Who are the next college football players to come from the Miami Valley? More than two dozen coaches were in the area Monday hoping to find out.
“This gives us the opportunity to see the kids move around and run,” said Youngstown State offensive line coach John Peterson, a Middletown grad who has previously coached at Ohio State, Akron, Miami University and Pittsburgh.
Peterson, who also played at Ohio State from 1987-90, was just one of many college coaches in attendance at Springfield, Northmont and Trotwood-Madison.
Among other notable attendees were Ohio State offensive coordinator Kevin Wilson, Michigan State secondary coach Paul Haynes and defensive coordinator Mike Tressel, Bowling Green defensive coordinator Brian VanGorder and Cincinnati defensive coordinator Marcus Freeman, who is a Wayne graduate and former Ohio State player as well.
Rutgers, West Virginia, Pittsburgh, Georgia Tech, Kansas State, Akron, Kent State, Miami University and Eastern Michigan also were among schools who sent coaches while representatives from many smaller colleges were in attendance as well, including Central State, Urbana, Ohio Northern, Wilmington, Findlay and Notre Dame College.
Springfield coach Maurice Douglass said the idea to host such an event came from seeing something similar done in Indianapolis and noted something similar was planned for the Cincinnati area Tuesday.
The area produces dozens of college players every year, including 8-12 or more Division I prospects, but sometimes they are slow to be discovered.
College coaches know the area has talent, but do they know how much? That’s debatable, which is why getting them onto local campuses is valuable.
There are some who feel Ohio is at a disadvantage both from a developmental and recruiting standpoint because the Ohio High School Athletic Association does not sanction spring football practice, which is common in the South.
While combines such as the ones held Monday do not provide high school coaches a chance to develop football skills, they do at least serve to give college coaches another evaluation tool rather than forcing them to project a player’s potential via how they look in other sports or only film.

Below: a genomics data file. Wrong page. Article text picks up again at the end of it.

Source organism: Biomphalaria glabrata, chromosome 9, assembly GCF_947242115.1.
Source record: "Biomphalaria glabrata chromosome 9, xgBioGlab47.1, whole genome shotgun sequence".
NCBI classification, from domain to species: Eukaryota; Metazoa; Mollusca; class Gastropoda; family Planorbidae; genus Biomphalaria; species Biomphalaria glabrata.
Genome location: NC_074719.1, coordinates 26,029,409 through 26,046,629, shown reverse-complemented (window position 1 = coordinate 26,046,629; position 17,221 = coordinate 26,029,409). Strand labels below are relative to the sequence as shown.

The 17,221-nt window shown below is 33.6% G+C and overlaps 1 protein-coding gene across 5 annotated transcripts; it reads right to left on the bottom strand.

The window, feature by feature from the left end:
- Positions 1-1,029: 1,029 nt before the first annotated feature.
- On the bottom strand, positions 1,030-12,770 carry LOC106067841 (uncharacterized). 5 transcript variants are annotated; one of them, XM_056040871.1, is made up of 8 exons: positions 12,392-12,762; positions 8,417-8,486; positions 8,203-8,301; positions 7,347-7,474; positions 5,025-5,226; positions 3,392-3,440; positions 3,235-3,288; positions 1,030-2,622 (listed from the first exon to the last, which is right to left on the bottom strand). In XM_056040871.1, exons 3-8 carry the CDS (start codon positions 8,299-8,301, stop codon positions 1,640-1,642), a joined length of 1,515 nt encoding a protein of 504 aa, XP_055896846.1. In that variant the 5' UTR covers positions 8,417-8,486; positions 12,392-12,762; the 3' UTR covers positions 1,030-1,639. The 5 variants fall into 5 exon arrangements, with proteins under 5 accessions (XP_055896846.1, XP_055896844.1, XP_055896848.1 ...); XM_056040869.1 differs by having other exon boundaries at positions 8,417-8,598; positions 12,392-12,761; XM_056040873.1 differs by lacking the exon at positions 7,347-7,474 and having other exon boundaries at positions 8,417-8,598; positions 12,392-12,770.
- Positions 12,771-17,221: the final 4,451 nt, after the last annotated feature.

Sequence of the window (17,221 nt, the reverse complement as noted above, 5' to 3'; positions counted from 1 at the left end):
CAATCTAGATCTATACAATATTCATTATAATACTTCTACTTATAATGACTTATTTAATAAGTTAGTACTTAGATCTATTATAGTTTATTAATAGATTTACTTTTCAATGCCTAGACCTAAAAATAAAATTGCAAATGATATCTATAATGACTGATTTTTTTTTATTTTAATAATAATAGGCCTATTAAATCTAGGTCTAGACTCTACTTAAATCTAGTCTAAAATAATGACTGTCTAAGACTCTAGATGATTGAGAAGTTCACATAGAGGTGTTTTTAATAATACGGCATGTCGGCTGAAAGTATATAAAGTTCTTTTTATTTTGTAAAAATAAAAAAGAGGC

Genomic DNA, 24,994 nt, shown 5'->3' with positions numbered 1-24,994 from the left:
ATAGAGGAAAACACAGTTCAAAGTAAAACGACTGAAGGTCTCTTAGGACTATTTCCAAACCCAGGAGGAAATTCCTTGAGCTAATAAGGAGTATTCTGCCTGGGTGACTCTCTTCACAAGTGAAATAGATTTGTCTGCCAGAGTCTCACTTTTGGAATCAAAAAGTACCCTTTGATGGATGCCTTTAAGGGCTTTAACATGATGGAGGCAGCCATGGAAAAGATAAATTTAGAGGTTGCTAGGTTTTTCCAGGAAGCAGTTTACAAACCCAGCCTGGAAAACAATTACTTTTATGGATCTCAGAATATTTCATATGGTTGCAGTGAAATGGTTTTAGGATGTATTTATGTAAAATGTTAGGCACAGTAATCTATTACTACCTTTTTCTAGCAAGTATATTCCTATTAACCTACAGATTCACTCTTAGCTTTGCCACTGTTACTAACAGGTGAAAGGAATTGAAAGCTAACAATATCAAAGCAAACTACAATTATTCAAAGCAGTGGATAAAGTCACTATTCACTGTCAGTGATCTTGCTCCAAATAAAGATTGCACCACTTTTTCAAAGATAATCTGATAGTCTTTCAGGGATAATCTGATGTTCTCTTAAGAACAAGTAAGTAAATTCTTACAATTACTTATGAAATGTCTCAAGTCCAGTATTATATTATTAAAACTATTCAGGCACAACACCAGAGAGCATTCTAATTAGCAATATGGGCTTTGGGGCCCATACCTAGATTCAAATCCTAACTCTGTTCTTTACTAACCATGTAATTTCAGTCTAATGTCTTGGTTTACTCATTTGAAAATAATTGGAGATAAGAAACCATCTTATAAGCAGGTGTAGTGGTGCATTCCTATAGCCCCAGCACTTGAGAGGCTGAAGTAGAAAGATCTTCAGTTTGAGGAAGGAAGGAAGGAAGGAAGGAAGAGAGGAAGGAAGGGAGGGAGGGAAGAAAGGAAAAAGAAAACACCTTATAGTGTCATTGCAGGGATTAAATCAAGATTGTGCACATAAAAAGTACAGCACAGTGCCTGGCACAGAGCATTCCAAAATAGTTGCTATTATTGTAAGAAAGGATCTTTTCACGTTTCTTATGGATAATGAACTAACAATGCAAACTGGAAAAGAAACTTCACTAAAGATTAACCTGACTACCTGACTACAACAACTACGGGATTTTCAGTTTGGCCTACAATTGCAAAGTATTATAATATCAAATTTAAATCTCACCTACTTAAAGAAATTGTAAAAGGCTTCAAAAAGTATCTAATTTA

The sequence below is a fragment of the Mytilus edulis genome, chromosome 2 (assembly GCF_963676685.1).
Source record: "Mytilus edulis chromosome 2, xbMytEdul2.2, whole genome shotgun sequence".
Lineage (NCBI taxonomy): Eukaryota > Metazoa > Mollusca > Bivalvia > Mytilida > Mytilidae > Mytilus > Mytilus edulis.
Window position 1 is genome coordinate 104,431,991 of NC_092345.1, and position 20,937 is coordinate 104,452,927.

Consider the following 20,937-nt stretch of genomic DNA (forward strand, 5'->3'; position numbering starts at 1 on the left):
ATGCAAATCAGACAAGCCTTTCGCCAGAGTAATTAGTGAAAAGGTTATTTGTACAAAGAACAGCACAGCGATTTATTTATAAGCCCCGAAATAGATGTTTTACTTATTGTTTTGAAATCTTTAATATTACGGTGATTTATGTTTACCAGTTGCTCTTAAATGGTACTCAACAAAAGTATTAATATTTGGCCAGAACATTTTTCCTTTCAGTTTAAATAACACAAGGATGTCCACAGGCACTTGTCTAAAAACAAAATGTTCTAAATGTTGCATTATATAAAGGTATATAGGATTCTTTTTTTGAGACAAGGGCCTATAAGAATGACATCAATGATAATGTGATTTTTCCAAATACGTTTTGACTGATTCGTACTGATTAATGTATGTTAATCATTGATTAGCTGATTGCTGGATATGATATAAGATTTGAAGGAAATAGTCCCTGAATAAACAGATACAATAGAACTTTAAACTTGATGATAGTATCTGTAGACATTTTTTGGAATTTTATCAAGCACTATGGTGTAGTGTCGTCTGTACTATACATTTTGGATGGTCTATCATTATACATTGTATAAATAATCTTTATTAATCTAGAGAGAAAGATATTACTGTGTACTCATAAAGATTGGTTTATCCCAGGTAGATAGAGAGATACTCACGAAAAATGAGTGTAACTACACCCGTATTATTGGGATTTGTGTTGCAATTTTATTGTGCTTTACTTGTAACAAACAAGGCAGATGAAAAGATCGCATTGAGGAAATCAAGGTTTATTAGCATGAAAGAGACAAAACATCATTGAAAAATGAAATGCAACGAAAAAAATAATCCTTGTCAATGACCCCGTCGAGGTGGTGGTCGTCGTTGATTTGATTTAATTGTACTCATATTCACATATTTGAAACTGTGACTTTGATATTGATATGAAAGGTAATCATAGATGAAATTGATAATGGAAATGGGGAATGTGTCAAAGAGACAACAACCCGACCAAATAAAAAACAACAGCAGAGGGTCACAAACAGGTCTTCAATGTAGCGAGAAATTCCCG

“I call it connecting the dots,” Trotwood coach Jeff Graham said. “You can see a kid without pads, how he moves, see his footwork, how he turns, hand-eye coordination and then you watch him on film and you see the transformation in them actually playing, how they are in coverage, do they come up and tackle, do they make plays and things of that nature.”
Northmont coach Tony Broering was also happy with the way the day went.
“I think it’s been great,” he said. “Above and beyond expectations. I was worried about the weather and then I was a little worried about how it would be received, how many coaches would be here, but as you can see it was packed. I felt like it was a great day for the boys and my assistants did a great job.”
While raising the likelihood seniors-to-be will receive scholarship offers was obviously one goal, all three coaches also touted how much younger talent their teams have.
Letting college coaches get a look at some of the potential prospects in the freshman and sophomore classes could lead to greater awareness of them — and more opportunities — as their recruiting interest improves.
“Exactly,” Graham said. “It’s perfect for our program, for our kids to see what it takes to be recruited at the Division I level or D-II or D-III.”
He noted that while there are now numerous regional camps hosted by various outlets, some players are not able to attend because of cost.
“Being able to host it here in Trotwood for our own players is really great,” said Graham.
Within a couple of hours after the showcases were over, Northmont defensive end Jaiden Cameron tweeted he had received an offer from Rutgers.